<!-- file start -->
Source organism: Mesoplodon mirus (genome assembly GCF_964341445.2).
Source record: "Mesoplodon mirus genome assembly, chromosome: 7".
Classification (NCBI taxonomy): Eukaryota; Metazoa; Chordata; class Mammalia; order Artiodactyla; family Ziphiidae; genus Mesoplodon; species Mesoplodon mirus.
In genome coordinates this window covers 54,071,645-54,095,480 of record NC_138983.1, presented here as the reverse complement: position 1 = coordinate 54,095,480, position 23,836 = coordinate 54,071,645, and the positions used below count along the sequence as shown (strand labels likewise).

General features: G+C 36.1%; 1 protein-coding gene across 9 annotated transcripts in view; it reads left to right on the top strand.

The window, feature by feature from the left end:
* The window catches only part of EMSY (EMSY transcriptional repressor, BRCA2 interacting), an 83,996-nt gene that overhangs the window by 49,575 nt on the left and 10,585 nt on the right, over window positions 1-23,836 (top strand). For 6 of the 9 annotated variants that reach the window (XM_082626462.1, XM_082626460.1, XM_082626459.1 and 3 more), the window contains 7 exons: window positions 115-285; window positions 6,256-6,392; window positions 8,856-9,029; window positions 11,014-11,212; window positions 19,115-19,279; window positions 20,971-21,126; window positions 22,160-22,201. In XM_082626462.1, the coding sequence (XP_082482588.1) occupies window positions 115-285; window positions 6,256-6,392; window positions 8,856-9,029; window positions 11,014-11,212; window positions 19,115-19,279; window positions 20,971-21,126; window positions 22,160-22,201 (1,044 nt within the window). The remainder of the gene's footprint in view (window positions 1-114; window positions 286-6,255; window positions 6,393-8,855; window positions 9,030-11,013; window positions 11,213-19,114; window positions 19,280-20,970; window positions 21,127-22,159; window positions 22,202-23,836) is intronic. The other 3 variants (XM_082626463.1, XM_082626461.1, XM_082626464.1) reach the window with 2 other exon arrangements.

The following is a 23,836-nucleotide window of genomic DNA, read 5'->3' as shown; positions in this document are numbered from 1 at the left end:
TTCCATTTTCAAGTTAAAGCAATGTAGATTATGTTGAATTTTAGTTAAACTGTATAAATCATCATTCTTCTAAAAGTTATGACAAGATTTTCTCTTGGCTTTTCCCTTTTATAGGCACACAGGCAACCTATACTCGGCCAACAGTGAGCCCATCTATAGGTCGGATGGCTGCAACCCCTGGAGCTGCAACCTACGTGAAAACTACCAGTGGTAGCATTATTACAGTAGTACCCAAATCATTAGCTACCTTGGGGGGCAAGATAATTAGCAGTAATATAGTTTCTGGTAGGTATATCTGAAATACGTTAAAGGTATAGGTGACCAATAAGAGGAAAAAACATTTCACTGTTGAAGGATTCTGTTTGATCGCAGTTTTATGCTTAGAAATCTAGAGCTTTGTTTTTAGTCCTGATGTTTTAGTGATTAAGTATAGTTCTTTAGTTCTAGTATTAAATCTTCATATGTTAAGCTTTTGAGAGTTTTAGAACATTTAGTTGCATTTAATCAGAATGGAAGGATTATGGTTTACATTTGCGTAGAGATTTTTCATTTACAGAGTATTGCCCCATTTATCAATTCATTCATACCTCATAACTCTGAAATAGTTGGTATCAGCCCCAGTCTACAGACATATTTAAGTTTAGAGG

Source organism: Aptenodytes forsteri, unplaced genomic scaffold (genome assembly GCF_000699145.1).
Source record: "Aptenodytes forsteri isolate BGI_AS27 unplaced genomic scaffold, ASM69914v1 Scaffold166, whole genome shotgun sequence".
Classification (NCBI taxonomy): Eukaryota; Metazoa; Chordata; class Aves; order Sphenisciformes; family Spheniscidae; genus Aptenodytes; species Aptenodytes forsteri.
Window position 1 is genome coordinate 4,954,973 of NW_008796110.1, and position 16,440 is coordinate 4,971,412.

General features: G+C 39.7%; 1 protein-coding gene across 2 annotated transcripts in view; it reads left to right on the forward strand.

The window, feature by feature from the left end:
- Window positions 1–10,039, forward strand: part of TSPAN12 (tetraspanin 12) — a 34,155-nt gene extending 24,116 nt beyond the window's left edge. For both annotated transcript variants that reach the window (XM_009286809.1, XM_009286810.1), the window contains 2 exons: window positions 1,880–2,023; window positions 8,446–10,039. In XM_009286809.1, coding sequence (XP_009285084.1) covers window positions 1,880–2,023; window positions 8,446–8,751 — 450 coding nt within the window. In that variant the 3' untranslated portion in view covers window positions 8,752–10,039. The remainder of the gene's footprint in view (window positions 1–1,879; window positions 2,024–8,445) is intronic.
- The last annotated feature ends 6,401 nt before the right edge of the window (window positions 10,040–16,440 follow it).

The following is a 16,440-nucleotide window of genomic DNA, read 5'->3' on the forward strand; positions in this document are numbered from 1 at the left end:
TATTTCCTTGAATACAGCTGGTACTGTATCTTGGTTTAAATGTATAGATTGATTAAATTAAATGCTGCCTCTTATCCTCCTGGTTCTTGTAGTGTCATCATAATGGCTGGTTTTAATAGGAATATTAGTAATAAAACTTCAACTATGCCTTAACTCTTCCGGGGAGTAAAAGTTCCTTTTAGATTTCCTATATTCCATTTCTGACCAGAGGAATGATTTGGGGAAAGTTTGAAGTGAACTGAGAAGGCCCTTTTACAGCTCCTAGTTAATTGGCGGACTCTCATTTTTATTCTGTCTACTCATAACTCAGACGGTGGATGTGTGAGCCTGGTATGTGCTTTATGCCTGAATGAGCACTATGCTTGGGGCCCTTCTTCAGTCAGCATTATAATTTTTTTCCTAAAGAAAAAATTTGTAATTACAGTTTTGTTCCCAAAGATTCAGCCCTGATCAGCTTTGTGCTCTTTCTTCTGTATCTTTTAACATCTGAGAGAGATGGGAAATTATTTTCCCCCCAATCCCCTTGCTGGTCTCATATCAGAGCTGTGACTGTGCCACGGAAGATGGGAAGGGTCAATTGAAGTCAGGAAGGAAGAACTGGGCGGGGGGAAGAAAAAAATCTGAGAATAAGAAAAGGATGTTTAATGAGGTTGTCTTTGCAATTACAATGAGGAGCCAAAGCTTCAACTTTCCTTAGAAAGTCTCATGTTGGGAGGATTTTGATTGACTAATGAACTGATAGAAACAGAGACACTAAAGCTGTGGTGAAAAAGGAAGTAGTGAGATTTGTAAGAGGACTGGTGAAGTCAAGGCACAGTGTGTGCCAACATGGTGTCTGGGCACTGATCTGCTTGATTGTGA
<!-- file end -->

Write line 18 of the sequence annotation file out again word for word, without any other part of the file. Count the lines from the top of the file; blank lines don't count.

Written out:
The following is a 16,440-nucleotide window of genomic DNA, read 5'->3' on the forward strand; positions in this document are numbered from 1 at the left end: